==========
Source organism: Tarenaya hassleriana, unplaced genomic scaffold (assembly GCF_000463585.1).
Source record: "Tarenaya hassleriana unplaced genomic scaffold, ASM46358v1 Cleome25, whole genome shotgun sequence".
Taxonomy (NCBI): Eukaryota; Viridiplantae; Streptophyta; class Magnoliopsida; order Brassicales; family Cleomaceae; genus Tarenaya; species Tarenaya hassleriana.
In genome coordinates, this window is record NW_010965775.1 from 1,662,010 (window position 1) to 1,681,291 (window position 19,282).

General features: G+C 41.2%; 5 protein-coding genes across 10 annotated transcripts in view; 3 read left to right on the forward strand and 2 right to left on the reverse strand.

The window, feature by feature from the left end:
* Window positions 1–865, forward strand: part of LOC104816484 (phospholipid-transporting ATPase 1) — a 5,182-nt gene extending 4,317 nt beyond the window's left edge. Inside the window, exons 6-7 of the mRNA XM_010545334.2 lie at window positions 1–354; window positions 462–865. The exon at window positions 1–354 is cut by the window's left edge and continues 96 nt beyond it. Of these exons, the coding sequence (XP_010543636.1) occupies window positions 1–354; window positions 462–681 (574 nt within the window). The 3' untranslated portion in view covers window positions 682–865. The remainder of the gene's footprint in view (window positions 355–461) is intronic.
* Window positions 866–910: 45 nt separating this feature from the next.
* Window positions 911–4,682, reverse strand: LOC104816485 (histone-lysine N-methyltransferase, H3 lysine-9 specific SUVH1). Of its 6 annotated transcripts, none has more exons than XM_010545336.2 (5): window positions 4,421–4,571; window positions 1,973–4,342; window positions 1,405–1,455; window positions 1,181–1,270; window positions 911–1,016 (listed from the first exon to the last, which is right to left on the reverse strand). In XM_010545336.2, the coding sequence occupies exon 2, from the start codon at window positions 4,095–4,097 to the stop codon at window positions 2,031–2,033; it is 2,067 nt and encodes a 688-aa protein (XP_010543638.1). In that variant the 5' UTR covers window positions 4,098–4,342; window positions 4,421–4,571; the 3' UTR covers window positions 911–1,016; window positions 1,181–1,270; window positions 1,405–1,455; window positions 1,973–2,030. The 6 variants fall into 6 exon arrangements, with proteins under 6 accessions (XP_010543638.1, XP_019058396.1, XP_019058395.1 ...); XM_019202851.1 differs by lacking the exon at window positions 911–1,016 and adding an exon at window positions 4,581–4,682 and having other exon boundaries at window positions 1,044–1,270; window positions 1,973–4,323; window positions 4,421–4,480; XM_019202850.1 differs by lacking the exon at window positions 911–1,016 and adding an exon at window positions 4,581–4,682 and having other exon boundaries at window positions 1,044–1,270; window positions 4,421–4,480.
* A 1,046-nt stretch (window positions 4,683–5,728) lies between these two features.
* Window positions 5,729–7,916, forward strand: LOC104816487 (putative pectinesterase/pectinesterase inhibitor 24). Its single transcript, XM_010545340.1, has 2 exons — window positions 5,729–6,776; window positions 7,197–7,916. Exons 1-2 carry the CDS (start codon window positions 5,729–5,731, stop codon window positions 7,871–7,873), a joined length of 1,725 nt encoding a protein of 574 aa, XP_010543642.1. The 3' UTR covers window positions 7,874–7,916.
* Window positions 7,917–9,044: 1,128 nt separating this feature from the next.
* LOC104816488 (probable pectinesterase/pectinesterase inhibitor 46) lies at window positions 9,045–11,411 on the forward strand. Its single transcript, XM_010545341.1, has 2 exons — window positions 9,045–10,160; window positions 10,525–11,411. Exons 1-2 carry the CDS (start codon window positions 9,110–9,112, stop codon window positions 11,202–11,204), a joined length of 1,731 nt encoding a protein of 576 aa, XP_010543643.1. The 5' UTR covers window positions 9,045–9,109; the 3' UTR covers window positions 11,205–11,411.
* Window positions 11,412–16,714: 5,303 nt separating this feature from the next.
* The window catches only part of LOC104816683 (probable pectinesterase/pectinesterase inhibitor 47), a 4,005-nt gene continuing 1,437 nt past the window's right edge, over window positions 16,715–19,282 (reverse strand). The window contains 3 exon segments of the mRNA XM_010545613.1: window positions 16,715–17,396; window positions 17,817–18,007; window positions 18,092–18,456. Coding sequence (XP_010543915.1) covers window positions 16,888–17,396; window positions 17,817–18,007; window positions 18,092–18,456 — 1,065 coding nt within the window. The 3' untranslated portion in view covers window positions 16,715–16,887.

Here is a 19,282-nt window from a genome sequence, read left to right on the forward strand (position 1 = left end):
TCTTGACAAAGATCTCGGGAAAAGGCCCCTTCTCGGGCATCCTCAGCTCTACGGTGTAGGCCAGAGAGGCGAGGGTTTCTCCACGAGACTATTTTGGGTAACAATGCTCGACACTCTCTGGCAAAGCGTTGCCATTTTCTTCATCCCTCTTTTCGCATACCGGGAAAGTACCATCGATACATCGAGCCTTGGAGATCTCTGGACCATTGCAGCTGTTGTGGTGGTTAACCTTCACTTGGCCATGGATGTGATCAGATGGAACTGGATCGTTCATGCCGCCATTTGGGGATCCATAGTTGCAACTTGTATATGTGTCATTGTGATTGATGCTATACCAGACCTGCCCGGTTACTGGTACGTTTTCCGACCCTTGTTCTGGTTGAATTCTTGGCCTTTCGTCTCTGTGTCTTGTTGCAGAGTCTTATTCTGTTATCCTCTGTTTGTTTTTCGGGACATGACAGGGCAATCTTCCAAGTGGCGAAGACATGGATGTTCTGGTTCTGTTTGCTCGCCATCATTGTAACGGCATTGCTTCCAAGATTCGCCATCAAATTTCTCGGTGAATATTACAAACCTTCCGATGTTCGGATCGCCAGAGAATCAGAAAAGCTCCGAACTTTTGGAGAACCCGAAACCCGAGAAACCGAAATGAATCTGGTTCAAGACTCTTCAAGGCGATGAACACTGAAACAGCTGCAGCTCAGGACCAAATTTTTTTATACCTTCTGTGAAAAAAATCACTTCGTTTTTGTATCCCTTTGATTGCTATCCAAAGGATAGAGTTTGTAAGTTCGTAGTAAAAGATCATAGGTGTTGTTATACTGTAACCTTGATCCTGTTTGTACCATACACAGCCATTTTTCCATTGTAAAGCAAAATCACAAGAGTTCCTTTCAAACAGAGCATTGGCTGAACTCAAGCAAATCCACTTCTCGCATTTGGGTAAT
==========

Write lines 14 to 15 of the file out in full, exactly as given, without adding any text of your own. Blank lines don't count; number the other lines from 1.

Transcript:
* Window positions 11,412–16,714: 5,303 nt separating this feature from the next.
* The window catches only part of LOC104816683 (probable pectinesterase/pectinesterase inhibitor 47), a 4,005-nt gene continuing 1,437 nt past the window's right edge, over window positions 16,715–19,282 (reverse strand). The window contains 3 exon segments of the mRNA XM_010545613.1: window positions 16,715–17,396; window positions 17,817–18,007; window positions 18,092–18,456. Coding sequence (XP_010543915.1) covers window positions 16,888–17,396; window positions 17,817–18,007; window positions 18,092–18,456 — 1,065 coding nt within the window. The 3' untranslated portion in view covers window positions 16,715–16,887.